Books: Between Reality and Magical Realism

March 21, 2013

there was ever literary proof that the need for love and validation
drives all human actions, then Peter Tieryas Liu’s haunting collection of short
stories would provide it.

Watering Heaven, Liu’s book of existential exploration, the reader is
introduced to a cast of misfit protagonists in a series of stories that are
part folklore, part modern criticism, and all-over absurd.

that the first of the 20 stories, “Chronology of an Egg,” involves a woman who
lays an egg every time she has sex, it’s safe to say that Liu’s stories are a
bit unconventional.

this element of magical realism and slightly off-kilter storytelling is hardly
unwelcome. In fact, part of the reason why Liu’s stories are so fascinating is
because, despite some of their more fantastic elements, they are rooted in the
achingly real concepts of loneliness and loss.

not only touches upon some of the most complex topics in literature and modern
society, he poses questions: What does it mean to disappear? Is it possible to
fall in love in an instant?

do you define purity in art, and in artists themselves?

of the collection’s standout tales, “The Wolf’s Choice,” follows a protagonist
who attempts to change the negative trajectory of his life by getting extensive
plastic surgery. The consequences of his decision, however, leave him no
happier than he was prior to the surgery; if anything, it forces him to
confront the true ugliness that his personal narrative has taken on.

tale begins unconventionally, with a scientific formula, V=HD, describing the
concept of velocity (V) in relation to distance (D) and Hubble’s Constant (H) --
a number used to measure proportions of change. More effort (V), more progress
(D). Less effort, less progress and change.

formula tests the connections between change and effort. For the protagonist in
“The Wolf’s Choice,” then, deciding to change his appearance was a natural
reaction to the negative events leading up to the surgery, so he just didn’t
fight it.

these three digits summarized the universe into a trinity of letters,
simplicity exemplified,” Liu writes. “It struck me, when I first learned the
variables, how it would have taken a thousand times more energy to resist
change than to accept it.”

It would have taken a thousand times more energy to
resist change than to accept it

                               Peter Tieryas Liu

characters are, on the whole, the kinds of people that society would consider
losers or outcasts -- a failed filmmaker, a wannabe photographer, a corporate
employee who gave up his dream of designing video games long ago. They are all,
in their own ways, searching for validation, a way to reclaim their pride.

the lesson to be learned from their humdrum lives isn’t that it’s fine to
accept one’s social status as status quo. Rather, it’s that being a fringe
character means harboring an overwhelming desire to change oneself, to try on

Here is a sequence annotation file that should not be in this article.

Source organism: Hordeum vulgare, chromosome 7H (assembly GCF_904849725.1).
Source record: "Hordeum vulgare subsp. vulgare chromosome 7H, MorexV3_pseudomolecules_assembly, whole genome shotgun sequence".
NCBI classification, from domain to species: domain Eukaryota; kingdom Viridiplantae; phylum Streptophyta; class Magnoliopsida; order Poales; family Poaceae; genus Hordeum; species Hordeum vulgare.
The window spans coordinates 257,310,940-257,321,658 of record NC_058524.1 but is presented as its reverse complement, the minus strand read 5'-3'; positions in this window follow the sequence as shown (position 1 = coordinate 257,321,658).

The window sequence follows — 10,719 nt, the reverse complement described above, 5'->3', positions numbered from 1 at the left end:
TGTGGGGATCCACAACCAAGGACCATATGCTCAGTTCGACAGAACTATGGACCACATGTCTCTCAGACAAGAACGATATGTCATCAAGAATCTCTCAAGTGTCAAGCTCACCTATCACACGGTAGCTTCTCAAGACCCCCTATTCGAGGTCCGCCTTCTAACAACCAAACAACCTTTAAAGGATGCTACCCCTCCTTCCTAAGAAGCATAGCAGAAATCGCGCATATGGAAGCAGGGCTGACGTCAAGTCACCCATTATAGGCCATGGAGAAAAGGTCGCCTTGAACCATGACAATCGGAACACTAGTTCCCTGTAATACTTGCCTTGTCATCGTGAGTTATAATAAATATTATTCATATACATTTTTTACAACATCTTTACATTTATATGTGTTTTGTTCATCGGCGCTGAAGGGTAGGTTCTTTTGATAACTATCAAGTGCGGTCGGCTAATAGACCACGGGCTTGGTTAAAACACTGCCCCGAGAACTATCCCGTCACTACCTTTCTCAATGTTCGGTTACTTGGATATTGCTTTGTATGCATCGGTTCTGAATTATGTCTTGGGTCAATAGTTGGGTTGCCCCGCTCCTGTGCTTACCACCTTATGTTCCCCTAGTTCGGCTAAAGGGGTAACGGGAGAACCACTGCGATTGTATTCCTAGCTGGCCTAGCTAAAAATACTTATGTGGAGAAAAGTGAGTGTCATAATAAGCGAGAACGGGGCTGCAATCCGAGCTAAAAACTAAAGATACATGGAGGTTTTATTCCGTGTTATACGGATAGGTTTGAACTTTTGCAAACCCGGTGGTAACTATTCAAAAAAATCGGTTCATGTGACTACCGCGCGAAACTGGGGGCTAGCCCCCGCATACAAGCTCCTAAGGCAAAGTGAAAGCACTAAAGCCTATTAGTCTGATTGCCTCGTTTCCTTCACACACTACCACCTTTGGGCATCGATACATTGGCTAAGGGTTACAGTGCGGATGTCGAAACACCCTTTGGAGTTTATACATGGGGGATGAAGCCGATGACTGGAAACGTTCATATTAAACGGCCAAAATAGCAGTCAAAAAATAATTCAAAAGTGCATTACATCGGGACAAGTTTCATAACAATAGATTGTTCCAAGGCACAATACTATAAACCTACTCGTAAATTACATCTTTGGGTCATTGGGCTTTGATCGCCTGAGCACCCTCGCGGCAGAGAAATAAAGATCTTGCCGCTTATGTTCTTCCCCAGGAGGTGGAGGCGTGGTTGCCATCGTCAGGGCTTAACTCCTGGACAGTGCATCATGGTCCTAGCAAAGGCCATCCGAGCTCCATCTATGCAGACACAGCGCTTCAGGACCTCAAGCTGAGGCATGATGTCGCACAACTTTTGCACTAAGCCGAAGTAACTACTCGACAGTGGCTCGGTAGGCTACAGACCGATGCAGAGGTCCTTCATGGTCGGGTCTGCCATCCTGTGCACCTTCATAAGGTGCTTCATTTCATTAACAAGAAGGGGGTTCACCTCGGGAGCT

different disguises and see which one will garner the most praise.

ultimately, to have the capacity to understand what it means to truly
welcome and even crave change.

this is where Liu’s characters truly come alive. In each of the 20 short
stories, Liu paints a sort of postmodern landscape, unconstrained by time
periods or history or even the cities in which they take place. The setting is
sometimes Beijing, sometimes Los Angeles, sometimes New York. It actually
doesn’t matter. What does matter, however, is that Liu obviously chose these
cities because they are such bustling international hubs, ripe for moments
of transition
, much the same way an airport might be.

though the characters and the stories are ostensibly different, their message
is ultimately still the same: people thirst for superficial changes because
they seek blank slates and a chance to start over.

“Staccato,” the protagonist explains how he escapes to Beijing for six weeks
each year to invent a “new me,” mingling with strangers with newly concocted
identities each time. And the people he meets are, similarly, doing the same
thing -- everyone with a mask, an escape, a desire to recast themselves into a
different role.

problem with their annual retreat from reality, however, is that trying to
escape life by creating another identity is actually misdiagnosing the problem.
It’s not a new identity that these characters need, it’s a way to fix their
current issues.

brings up the concept of moths at one point in the story as a way to introduce
that idea of misguided purpose.

moths burn themselves in candles and bulbs, it’s because they mix it up with
the light from the moon … they burn to death in distractions,” a sage stranger
tells the protagonist at one point in the tale. “Moths don’t eat, you know that?
They’re born, they transform, they f--k, then they die.”

a simplicity to the way that Liu breaks down these complicated concepts that
really resonates with readers. And though grim at times, Liu’s stories -- which
are tinged with influences from sci-fi/horror films and even a bit of Chuck
Palahniuk’s gritty aesthetic -- are, in the end, reflective. His writing is
distinct in its flair for the eccentric, but it is his ability to draw
parallels between his imagination and the madness of everyday life that truly
makes Watering Heaven a timeless collection.


Joyce Chen is a second-generation Taiwanese
American journalist and current web editor at Us Weekly, where she pores over
celebrity court cases, recaps “The Bachelorette,” and wades her way through all
things entertainment and gossip -- with tongue firmly in cheek, of course. She
was previously a multimedia editor at the New York Daily News, and originally
hails from Cerritos, CA, graduating with degrees in print journalism and
psychology from the University of Southern California, where she was the
editor-in-chief of the Daily Trojan. Her writings have been published in People
magazine, Los Angeles magazine and the Los Angeles Daily News.